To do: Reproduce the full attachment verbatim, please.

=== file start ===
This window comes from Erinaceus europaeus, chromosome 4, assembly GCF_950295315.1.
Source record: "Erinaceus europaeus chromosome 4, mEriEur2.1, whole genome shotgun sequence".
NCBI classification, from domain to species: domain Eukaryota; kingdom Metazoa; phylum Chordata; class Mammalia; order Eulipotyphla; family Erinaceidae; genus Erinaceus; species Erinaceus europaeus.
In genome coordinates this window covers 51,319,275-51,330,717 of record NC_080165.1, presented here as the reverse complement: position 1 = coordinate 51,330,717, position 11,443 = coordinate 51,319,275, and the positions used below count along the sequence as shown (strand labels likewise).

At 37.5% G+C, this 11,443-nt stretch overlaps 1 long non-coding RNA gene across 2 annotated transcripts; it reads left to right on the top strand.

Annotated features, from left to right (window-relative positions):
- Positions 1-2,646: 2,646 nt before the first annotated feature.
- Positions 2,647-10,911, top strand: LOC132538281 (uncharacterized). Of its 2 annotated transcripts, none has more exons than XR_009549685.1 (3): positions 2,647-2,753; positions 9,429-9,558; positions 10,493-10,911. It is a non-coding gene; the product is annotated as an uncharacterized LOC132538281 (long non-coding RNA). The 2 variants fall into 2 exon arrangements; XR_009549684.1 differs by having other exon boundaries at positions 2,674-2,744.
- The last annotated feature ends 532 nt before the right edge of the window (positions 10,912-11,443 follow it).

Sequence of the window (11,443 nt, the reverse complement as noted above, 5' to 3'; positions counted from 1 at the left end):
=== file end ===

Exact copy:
This window comes from Erinaceus europaeus, chromosome 4, assembly GCF_950295315.1.
Source record: "Erinaceus europaeus chromosome 4, mEriEur2.1, whole genome shotgun sequence".
NCBI classification, from domain to species: domain Eukaryota; kingdom Metazoa; phylum Chordata; class Mammalia; order Eulipotyphla; family Erinaceidae; genus Erinaceus; species Erinaceus europaeus.
In genome coordinates this window covers 51,319,275-51,330,717 of record NC_080165.1, presented here as the reverse complement: position 1 = coordinate 51,330,717, position 11,443 = coordinate 51,319,275, and the positions used below count along the sequence as shown (strand labels likewise).

At 37.5% G+C, this 11,443-nt stretch overlaps 1 long non-coding RNA gene across 2 annotated transcripts; it reads left to right on the top strand.

Annotated features, from left to right (window-relative positions):
- Positions 1-2,646: 2,646 nt before the first annotated feature.
- Positions 2,647-10,911, top strand: LOC132538281 (uncharacterized). Of its 2 annotated transcripts, none has more exons than XR_009549685.1 (3): positions 2,647-2,753; positions 9,429-9,558; positions 10,493-10,911. It is a non-coding gene; the product is annotated as an uncharacterized LOC132538281 (long non-coding RNA). The 2 variants fall into 2 exon arrangements; XR_009549684.1 differs by having other exon boundaries at positions 2,674-2,744.
- The last annotated feature ends 532 nt before the right edge of the window (positions 10,912-11,443 follow it).

Sequence of the window (11,443 nt, the reverse complement as noted above, 5' to 3'; positions counted from 1 at the left end):